|Retold and illustrated by Barbara McClintock|
Once upon a time, in France, there lived a nobleman and his wife and child. “When his wife died, he took another, who seemed as sweet and gentle as the first. “ This illusion was soon shattered, and before long, the merchant’s daughter found herself doing all the hardest work around the house. “The poor girl swept the floors, washed and dried and pressed the laundry, scrubbed the stairs, and cleaned and scoured every dish, pot, and pan.” And then, when her work was done, she was sent upstairs to a garret. “The poor girl knew her father would only scold her if she complained. So she suffered in patient silence.” When winter came, and she shivered in her thin dress, she “sat by the cinders near the fireplace to keep warm, which is why she was called Cinderella. But the older stepsister, who was the meaner of the two, called her Cinderbottom.” Life continued in this pattern for some time. One day, they heard the news that the king’s son was having a ball. “ The stepsisters were all aflutter about what to wear and how to arrange their hair. ‘And what will you wear, Cinderella?’ they teased. Cinderella sighed. ‘I’m not going.” But oh, how she wished she could! Her cruel stepsisters continued, “Can you imagine Cinderbottom at the ball?’asked the elder. ‘They’d have to follow her around with a dustpan while holding their noses!’ said the younger. Both squealed with laughter.” At last they left, and she sat down to cry. That’s when a “kind stranger appeared and asked what the matter was...This kindly woman, who was really her fairy godmother, said, ‘I know. You wish you could go to the ball!’ ‘Oh, yes!’ said Cinderella. ‘Well then, let’s get busy! We’ll start with this pumpkin. Now bring me four mice, a rat, and four lizards.” An odd request, thought Cinderella, but she did not argue. Now, ‘the godmother raised her arms and said the magic words, ‘FOOMUS BALOOMUS!’ In a flash, the pumpkin grew into a golden carriage, the four mice changed into four handsome gray horses, the lizards became four liverymen dressed in shining emerald green, and the rat turned into a portly coachman with a jaunty mustache. Cinderella was amazed. ‘Now, one more thing.’ said the godmother with a smile. All at once, Cinderella’s tattered rags vanished, and the most beautiful dress imaginable appeared in their place. A pair of tiny glass slippers graced her feet.” Cinderella thanked her godmother and was whisked away, with a warning to be home by midnight called by the godmother. Well, the dancing and the music came to a halt when Cinderella walked in. As she danced with the prince, “ the ladies studied her so that they could copy her hair and dress the next day. Even the king and queen admired her beauty. " The king’s son was so overcome that “ by the time dinner was served, he couldn’t eat a bite. He gave Cindralla a plate of oranges as a gift. She brought them to her stepsisters and served them with kindness. “ Now the clock began to strike twelve, and Cinderella fled, remembering to curtsy to the king before she went. At home, her godmother enjoyed hearing all the details. But when her stepsisters came home they mocked her, telling Cinderella how a fine princess had served them fruit. The girl begged them to loan her a dress so that she could go the next night but, “What a joke!’ both stepsisters laughed. ‘Lend a dress to a filthy Cinderbottom? Ha!’ Cinderella smiled a secret smile.” Her fairy godmother had already promised her she would go again. For the second night in a row, Cinderella arrived at the ball in gorgeous attire, and for the second night, the king’s son danced with no one else. When the clock struck twelve, Cinderella “ran as fast as a startled deer, and as she bounded down the stairs, one glass slipper fell from her foot. Outside the palace stood a pumpkin. From beneath it, four mice, four lizards, and a rat scurried away.” She ran home in rags, but the prince found her “little sparkling shoe on the stairs. He held it close for the rest of the night, thinking only of the mysterious princess who had run away with his heart.” In the morning, his quest began. He would not stop, he vowed, until he found the girl who could wear the glass slipper. He tried every woman in the palace and then every woman in the town. Finally, he came to the merchant’s house. First the elder tried, “ but without success. Then the younger stepsister tried, also with no luck. ‘May I try?’ whispered Cinderella. ‘ You?’ sneered the stepsisters. ‘ What a stupid idea!’ But to everyone’s great astonishment, the slipper fit Cinderella’s foot perfectly. When she “pulled the matching slipper from her pocket, the younger stepsister fainted!...They were all terribly sorry for the way they had treated Cinderella, and everyone lived happily ever after, forever and a day.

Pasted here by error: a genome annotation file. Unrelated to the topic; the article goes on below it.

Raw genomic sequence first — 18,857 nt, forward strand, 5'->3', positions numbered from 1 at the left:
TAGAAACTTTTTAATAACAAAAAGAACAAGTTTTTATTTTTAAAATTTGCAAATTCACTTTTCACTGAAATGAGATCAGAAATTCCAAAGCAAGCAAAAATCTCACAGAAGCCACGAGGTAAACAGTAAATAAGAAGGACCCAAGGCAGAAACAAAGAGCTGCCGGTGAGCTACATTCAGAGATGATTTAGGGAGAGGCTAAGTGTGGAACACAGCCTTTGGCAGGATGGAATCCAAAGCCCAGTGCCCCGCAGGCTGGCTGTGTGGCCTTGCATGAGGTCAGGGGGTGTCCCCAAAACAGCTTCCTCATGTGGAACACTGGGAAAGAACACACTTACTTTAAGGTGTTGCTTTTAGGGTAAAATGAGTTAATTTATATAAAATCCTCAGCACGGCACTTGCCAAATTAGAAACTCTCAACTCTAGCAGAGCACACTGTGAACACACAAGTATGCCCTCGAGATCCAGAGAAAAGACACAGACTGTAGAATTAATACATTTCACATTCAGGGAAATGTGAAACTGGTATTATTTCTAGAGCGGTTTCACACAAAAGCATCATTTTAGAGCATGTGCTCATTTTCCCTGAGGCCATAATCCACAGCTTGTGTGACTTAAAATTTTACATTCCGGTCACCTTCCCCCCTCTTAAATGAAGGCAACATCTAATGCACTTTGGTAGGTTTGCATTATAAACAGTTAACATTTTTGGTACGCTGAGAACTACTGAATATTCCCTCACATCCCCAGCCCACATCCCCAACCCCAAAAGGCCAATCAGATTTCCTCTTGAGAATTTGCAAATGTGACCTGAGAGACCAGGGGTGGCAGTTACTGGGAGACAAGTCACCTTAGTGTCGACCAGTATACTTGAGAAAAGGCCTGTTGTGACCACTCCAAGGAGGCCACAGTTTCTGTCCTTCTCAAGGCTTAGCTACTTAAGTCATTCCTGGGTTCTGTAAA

Notes: A classic Perrault, with a slightly updated godmother. The illustrations are detailed and reminiscent of Kate Greenaway.
Montessori Connection 6-12 : Zoology/Mammals/Rodentia myomorpha Cricetidae/ or Animal Stories
Mice and rats in literature:
- Reepicheep the valiant mouse from The Voyage of the "Dawn Treader" ~ C.S. Lewis ~ 1976 Paperback Edition ~
- (1973); Stuart Little; A Guide for Using Stuart Little in the Classroom; or Stuart Little (Spanish-language version) (Spanish Edition).
- A wonderful series featuring heroic mice is Redwall (First book in the Redwall series) by Brian Jacques (1994).